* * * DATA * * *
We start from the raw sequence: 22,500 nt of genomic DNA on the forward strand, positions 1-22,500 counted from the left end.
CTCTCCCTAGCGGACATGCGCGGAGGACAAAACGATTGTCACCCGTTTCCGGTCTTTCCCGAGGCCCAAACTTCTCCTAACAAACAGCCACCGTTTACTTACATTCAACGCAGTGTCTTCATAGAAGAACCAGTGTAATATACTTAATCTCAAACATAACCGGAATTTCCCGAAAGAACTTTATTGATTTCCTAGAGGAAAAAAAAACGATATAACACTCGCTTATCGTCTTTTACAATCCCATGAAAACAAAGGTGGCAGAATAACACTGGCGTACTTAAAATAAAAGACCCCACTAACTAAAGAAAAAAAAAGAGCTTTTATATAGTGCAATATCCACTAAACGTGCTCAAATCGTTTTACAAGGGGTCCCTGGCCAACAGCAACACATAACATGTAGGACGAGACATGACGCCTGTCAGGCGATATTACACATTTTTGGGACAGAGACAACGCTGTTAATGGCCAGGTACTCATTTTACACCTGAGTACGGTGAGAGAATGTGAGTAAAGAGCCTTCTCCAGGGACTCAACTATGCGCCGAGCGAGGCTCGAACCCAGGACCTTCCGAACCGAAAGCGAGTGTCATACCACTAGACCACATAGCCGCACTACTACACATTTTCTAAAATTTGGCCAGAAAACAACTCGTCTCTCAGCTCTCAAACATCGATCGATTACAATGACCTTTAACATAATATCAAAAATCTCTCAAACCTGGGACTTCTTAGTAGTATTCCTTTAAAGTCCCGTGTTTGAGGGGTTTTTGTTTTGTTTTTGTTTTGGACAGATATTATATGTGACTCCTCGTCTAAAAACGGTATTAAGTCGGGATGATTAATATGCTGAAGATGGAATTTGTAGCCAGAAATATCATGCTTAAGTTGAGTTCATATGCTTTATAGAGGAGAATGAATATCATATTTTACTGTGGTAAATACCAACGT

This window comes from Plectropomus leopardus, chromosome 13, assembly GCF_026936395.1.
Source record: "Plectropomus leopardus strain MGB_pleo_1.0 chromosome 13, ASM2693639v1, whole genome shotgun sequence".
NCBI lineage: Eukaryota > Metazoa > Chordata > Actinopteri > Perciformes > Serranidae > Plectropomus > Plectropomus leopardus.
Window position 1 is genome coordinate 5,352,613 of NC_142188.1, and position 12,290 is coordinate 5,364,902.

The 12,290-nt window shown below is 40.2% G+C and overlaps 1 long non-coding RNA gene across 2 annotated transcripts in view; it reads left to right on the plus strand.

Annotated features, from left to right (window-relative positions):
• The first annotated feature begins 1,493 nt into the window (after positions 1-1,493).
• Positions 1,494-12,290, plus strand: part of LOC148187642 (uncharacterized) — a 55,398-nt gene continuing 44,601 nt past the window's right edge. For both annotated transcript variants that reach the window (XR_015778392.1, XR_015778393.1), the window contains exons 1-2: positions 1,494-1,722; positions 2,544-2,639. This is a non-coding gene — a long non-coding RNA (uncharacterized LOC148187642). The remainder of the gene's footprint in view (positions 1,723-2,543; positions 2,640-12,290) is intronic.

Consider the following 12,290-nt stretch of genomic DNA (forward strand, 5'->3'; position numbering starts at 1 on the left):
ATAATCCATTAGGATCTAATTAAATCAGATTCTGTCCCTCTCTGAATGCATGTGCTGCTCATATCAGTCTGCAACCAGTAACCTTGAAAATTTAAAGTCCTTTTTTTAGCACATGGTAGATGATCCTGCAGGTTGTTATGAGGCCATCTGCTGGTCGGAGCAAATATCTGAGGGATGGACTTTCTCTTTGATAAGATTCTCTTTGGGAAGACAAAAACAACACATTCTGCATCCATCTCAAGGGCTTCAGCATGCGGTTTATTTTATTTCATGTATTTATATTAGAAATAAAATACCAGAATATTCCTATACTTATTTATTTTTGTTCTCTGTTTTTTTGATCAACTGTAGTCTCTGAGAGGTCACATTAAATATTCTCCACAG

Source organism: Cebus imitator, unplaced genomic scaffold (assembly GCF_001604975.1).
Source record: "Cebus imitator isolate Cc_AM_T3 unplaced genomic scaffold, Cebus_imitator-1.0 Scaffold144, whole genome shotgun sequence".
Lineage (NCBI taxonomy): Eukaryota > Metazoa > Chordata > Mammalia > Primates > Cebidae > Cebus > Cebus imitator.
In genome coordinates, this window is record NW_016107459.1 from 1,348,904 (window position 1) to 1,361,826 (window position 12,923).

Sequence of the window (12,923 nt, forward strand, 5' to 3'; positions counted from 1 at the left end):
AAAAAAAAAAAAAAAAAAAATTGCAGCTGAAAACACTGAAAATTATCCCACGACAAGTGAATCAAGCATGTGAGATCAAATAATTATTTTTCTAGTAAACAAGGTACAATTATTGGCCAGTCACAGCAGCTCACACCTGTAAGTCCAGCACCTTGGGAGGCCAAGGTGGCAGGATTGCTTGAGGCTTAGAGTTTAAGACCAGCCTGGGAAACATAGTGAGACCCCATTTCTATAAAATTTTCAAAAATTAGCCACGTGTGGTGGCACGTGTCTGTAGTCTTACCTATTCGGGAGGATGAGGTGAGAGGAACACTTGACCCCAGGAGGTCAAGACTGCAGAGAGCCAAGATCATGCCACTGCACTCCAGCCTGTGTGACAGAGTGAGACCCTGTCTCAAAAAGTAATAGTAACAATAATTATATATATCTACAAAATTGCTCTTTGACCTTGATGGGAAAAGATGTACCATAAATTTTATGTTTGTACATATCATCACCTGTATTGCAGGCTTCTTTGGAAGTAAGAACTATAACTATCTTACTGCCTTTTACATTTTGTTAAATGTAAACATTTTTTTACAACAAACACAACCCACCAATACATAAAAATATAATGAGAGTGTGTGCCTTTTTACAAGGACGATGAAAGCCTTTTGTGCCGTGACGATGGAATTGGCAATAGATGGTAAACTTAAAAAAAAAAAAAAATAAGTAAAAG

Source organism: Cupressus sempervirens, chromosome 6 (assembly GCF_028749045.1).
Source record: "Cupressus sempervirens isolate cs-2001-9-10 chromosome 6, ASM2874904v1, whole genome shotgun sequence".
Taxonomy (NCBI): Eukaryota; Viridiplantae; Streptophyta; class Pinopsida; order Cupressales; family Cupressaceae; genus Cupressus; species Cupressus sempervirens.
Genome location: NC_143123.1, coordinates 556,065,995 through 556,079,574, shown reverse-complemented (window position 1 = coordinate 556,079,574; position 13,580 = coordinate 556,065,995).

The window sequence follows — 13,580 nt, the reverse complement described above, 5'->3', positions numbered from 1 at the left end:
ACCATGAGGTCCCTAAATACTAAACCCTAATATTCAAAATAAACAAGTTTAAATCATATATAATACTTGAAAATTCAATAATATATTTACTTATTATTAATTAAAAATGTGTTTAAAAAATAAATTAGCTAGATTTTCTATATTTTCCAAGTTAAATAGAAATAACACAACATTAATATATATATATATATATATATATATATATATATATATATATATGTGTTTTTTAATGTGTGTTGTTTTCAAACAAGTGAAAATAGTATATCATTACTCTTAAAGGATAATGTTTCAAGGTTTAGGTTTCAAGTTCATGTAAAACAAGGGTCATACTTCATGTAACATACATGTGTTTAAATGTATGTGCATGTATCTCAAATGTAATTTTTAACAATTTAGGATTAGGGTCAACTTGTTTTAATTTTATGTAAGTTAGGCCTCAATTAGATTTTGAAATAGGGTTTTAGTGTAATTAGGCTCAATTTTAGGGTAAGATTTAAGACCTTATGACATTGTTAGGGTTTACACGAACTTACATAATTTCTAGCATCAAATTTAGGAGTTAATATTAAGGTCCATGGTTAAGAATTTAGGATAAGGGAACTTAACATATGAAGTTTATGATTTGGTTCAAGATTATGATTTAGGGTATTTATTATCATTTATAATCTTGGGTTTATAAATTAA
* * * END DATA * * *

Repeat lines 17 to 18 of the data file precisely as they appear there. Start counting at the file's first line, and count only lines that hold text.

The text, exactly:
Sequence of the window (12,923 nt, forward strand, 5' to 3'; positions counted from 1 at the left end):
AAAAAAAAAAAAAAAAAAAATTGCAGCTGAAAACACTGAAAATTATCCCACGACAAGTGAATCAAGCATGTGAGATCAAATAATTATTTTTCTAGTAAACAAGGTACAATTATTGGCCAGTCACAGCAGCTCACACCTGTAAGTCCAGCACCTTGGGAGGCCAAGGTGGCAGGATTGCTTGAGGCTTAGAGTTTAAGACCAGCCTGGGAAACATAGTGAGACCCCATTTCTATAAAATTTTCAAAAATTAGCCACGTGTGGTGGCACGTGTCTGTAGTCTTACCTATTCGGGAGGATGAGGTGAGAGGAACACTTGACCCCAGGAGGTCAAGACTGCAGAGAGCCAAGATCATGCCACTGCACTCCAGCCTGTGTGACAGAGTGAGACCCTGTCTCAAAAAGTAATAGTAACAATAATTATATATATCTACAAAATTGCTCTTTGACCTTGATGGGAAAAGATGTACCATAAATTTTATGTTTGTACATATCATCACCTGTATTGCAGGCTTCTTTGGAAGTAAGAACTATAACTATCTTACTGCCTTTTACATTTTGTTAAATGTAAACATTTTTTTACAACAAACACAACCCACCAATACATAAAAATATAATGAGAGTGTGTGCCTTTTTACAAGGACGATGAAAGCCTTTTGTGCCGTGACGATGGAATTGGCAATAGATGGTAAACTTAAAAAAAAAAAAAAATAAGTAAAAG